Approval Delay for Cancer Drug Cited in Stock's Rapid Decline
WALL STREET WEST
Investors who bought shares earlier this year in American Pharmaceutical Partners Inc., the generic drug maker controlled by Los Angeles doctor Patrick Soon-Shiong, don't have much to feel good about these days.
The stock, which hit a 52-week high of $49.19 on March 31, has plummeted nearly 50 percent since then, and was trading just above $25 last week, not far from its 52-week low of $22.65 on Oct. 31.
Company officials have declined to comment on the share price, but American Pharmaceuticals appears to be suffering from a double whammy: stagnant revenues of its core generic drug business and a realization by the market that its proprietary drug candidate Abraxane won't be a revenue producer this year, as the company had anticipated.
American Pharmaceutical is not the only generic drug maker with problems. Other players in that market, such as Watson Pharmaceuticals Inc., have seen their stock drop as pressure builds on the industry to keep down drug costs, a leading contributor to medical inflation.
But the company's troubles are complicated by Abraxane, the brand name it has given to a unique formulation for the breast cancer drug paclitaxel. The company claims that its formulation allows the drug to be given in higher doses with fewer side effects, and is looking for approval from the Food and Drug Administration sometime in the fourth quarter.
But just a year ago at least one bullish analyst was predicting as much as $150 million in 2004 revenue for the company from Abraxane, which would have been a significant boost for a company whose core generic drug business produced $351 million in revenue last year.
Primedex Health Systems Inc. has announced reaching another tentative agreement to restructure $160 million in long-term debt and capital leases after its last pact was not finalized.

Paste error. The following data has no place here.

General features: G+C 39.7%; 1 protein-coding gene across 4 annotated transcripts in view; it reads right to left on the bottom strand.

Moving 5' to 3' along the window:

The Los Angeles-based company, which operates 55 diagnostic imaging centers statewide, has been seeking to restructure the debt since emerging from bankruptcy last year. Meanwhile, it continues to post losses.
The new agreement was reached with a financing unit of General Electric Co. and U.S. Bank. The latter is acting as a trustee for DVI Financial Services Inc., a Primedex lender currently in Chapter 11 bankruptcy proceedings itself.
"It involves a restructuring, which extends the payment out to a manageable number for the company," said Primedex general counsel Jeffrey Linden, who declined to release additional details.
In April, the company announced that it had reached a tentative agreement to restructure its debt with Cerberus Capital Management LP, but that agreement was never consummated. Linden declined to specify the reasons.
Primedex got into financial trouble after ramping up its debt as part of an aggressive acquisition strategy to become one of the biggest operators of diagnostic imaging centers statewide over the last few years.
But revenues were lower than projected after some of the new centers failed to perform as expected. The company also was hit hard when the Federal Deposit Insurance Corp. cut its credit line after taking over Southern Pacific Bank, another one of its lenders. Primedex has not posted an annual profit since 2001.
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